Last night the party (about 25 people, most of them descendants of the same family, the rest related to them by marriage or other connections) got started about 11 pm. Everyone had contributed about 10 pesos each ($8.30), and with that we had plenty of wine, sandwiches (the very thin kind like the English finger sandwiches) empanadas (chicken and meat pies that are hand-sized), and cake. We all sat outside, in the backyard of the house, and the weather was perfect. The music started at 1 am, with a guitarist accompanied by a cousin playing the drum on a stereo speaker that was lying around idle. As is typical in the northern part of Argentina, a few of the men pulled out their green plastic bags of coca leaves sometime after midnight and started to chew away. One person remarked to me that this was "a gift from Evo Morales," meaning the coca leaves come from Bolivia, which borders Argentina on the north, not too far away. Coca leaves, for the uninitiated, do not induce hallucinations, high blood pressure or addiction, but something more akin to the rush you get from drinking a few cups of tea or coffee.
The music was mostly traditional folklore and sambas. It's passionate and dramatic, with most of the songs about loves lost, feelings hurt, and poetic commentaries on life. My favorite is "Sapo Cancionero," which translates as the Singing Frog. The refrain goes something like this: "Singing frog, you sing your song because the moon has given up its life for the stars. Life is cold if we don't live it without an illusion." Guests almost always joined in the singing, and many songs were accompanied by dancing from the guests. Some people left around 3 am, but the hard core stayed until a little after 5 am. We got to bed just before 6 am.
Then the phone rang at 10:45 am. The front desk wanted to let us know that some friends were waiting for us in the cafe downstairs for breakfast. That was when we remembered, to my great regret, that the day before I had agreed to meet with them at 10 am to discuss their financial situation. 30 minutes later, after a quick shower, we were having coffee and fresh-squeezed orange and grapefruit juice with them and explaining why their portfolio had lost money in the past year.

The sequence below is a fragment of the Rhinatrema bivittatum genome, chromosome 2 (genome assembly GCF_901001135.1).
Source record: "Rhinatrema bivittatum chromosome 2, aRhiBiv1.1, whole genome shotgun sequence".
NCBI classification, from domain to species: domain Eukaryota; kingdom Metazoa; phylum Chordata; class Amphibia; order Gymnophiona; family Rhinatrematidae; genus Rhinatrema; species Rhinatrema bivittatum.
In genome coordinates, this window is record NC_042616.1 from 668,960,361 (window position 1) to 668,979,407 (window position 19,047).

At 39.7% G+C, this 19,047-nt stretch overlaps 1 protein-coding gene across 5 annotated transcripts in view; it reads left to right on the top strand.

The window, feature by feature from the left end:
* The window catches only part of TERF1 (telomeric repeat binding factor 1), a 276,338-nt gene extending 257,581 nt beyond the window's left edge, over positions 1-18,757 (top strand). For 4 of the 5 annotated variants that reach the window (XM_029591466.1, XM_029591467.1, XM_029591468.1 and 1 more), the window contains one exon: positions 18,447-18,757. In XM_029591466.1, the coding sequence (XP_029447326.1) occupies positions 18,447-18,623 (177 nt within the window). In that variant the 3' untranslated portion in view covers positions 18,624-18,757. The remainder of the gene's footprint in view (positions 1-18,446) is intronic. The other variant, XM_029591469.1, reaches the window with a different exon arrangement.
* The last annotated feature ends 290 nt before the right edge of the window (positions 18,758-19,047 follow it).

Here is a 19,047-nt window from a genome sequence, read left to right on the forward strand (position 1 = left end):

A little after noon, I remembered that we had to go to the travel agency to get a refund for the ticket from Buenos Aires to Tucumán that I hadn't used because the flight listed on the itinerary they gave me didn't exist, and I had to buy a ticket on another airline at the last minute. We made our excuses, and hustled off to the agency which was about six blocks away. Unfortunately, we fell victim to siesta hours, as we arrived at the agency just after they had closed at 12:30 pm. But I'm leaving out the first half of this mini-story, since we had been at the same agency the day before, getting some bus tickets to go to Cordoba, and had asked about getting a refund for the ticket only to be told that we had to go to the airline's office in order to do that. In the surreal reality of South America, we were of course told by the airline agent 30 minutes later that in order to get a refund we had to go to the agency that issued the ticket. And by then it was too late to do that since the city had closed for siesta.